Ajax is not a single technology, but a group of technologies. HTML and CSS can be used in combination to mark up and style information. The DOM is accessed with JavaScript to dynamically display, and allow the user to interact with, the information presented. JavaScript and the XMLHttpRequest object provide a method for exchanging data asynchronously between browser and server to avoid full page reloads.

    One useful Ajax friendly piece of functionality is called auto-completion, where you have an HTML input text tag element you fill in, and you’d like to help out the user with both spelling and suggestions, so you present possibilities once they have pressed a key, and then the user can opt to pick one of the “(looks-like-a) dropdown”-listed options. This often helps with the proper nouns in our life, or, as is the case with the tutorial, country names. So we reward the user with a map courtesy of Google Maps (thanks) should it all go swimmingly (hope you’re not in Chad looking for a swim).

    Have a look at the HTML/Javascript downloadable code which you could rename to countries_auto_complete.html
    Try a live run here.

    By the way, Gimp was used to make the layered image of this tutorial using techniques as explained in Gimp Layers Primer Tutorial.

    Regarding this topic I really like “JavaScript & Ajax” seventh edition by Tom Negrino and Dori Smith and the code in this book was followed closely, with small amendments.


    Previous relevant Ajax Preview Window Tutorial is shown below.

    Ajax Preview Window Tutorial

    Ajax Preview Window Tutorial

    Ajax is a client-side meets server-side melding of PHP (or ASP.Net) and Javascript and HTML and CSS and allows you to stay on the web page you are on doing many more things, rather than constantly changing web pages the way that HTML form tag makes you do. Ajax works with XMLHttpRequest object to quiz the server-side while staying on the client side. You may have guessed that we have been working up to this, and I refer you to the previous tutorial about JavaScript and the DOM Tutorial and PHP + JavaScript + HTML Primer Tutorial for important information to learn before tackling Ajax. Ajax shares similar restrictions to iFrames in limiting you to work within your own domain, generally speaking. Ajax normally makes use of the onmouseover (hence the amateurish added rendition of a cursor, where I was hovering over the option tag, but couldn’t take a snapshot of this … ie. too lazy to get the camera!) and onmouseout events of HTML elements and you may notice the less than ideal Internet Explorer behaviour for this Ajax code, and that is because for Internet Explorer the option tag has no onmouseover nor onmouseout event defined, so we did an awful kludge.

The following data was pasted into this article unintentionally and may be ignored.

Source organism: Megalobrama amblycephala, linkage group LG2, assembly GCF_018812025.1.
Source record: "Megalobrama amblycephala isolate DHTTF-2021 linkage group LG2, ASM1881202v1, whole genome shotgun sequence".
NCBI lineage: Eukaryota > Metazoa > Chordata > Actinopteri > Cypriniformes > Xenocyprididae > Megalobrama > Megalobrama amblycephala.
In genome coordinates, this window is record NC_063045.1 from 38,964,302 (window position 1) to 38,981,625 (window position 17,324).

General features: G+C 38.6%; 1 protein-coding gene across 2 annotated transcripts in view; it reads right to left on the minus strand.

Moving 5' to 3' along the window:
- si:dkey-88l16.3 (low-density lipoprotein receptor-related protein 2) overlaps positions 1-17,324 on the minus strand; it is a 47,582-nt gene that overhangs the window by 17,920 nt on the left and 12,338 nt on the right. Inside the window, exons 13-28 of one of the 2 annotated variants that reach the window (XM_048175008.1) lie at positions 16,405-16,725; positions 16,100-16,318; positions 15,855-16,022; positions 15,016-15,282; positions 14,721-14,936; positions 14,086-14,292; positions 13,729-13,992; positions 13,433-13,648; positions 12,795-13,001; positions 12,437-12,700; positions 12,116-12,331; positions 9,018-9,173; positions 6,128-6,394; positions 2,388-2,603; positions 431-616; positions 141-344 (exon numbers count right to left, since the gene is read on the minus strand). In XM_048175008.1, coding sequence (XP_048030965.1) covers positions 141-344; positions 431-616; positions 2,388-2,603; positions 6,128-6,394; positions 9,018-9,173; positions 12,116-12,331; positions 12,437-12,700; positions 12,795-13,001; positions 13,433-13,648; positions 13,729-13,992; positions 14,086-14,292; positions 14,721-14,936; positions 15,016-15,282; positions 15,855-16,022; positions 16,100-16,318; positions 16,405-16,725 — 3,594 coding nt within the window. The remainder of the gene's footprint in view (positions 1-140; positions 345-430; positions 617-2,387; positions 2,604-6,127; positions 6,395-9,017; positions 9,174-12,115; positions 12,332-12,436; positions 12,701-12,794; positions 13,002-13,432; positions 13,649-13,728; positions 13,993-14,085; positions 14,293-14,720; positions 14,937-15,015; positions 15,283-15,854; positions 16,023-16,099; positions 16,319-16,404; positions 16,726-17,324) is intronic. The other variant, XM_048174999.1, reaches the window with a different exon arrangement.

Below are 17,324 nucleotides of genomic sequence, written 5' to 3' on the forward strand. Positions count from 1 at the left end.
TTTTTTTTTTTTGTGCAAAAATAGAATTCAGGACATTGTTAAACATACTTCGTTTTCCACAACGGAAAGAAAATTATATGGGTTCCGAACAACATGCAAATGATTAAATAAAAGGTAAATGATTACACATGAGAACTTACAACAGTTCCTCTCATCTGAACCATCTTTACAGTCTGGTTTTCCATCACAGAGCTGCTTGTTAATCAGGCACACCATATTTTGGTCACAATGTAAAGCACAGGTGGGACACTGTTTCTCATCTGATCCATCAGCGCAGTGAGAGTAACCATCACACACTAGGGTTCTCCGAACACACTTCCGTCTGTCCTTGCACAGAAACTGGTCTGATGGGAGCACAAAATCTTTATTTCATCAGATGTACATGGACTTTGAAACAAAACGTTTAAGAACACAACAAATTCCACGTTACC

Earlier tutorials …

    JavaScript is a tremendous web client-side language to learn. You may have heard of a server-side JavaScript, but this tutorial only deals with client-side work. This tutorial builds a JavaScript layer on top of the PHP tutorial made earlier, showing how the DOM can be used to change the look of your webpage dynamically, even if most of it is in an iFrame (but there are limits).

    PHP is a wonderful language to learn. It is usually associated with being a web server-side language (as with this tutorial, where it is being shown on a local MAMP web server) but can be a command line tool as well. If you like PHP you may eventually like ASP.Net and/or Python, and vice versa. It has sophisticated data structures, Object Oriented (the thinking that you can build classes with data and methods which define objects created as you run the program … eg. you might write a class for book and have data members for things like numPages and publisher, author, creationDate and have methods called things like getCreationDate, setCreationDate, getAuthor, setAuthor allowing the user to use these methods rather than changing the data members themselves … heaven forbid that!) code concepts, and really combines well with JavaScript (as a client-side language).

    Download programming source code and rename to ajax.php (but Ajax only works within the domain you use it, and this code mentions www.rjmprogramming.com.au so just use it for reference purposes or rewrite for purposes that suit you within your domain of interest).

    Regarding this topic I really like “JavaScript & Ajax” seventh edition by Tom Negrino and Dori Smith

    Did you know …
    JavaScript makes a great easy-access Calculator?

    Try typing the lines below into the address bar of your favourite browser:

    Javascript: eval(512 / 380);
    Javascript: eval(512 * 380);
    Javascript: eval(512 – 380);
    Javascript: eval(512 + 380);
    Javascript: eval(512 % 380);

    These days we spend so much time on the Internet it is a much quicker way to get to a calculator!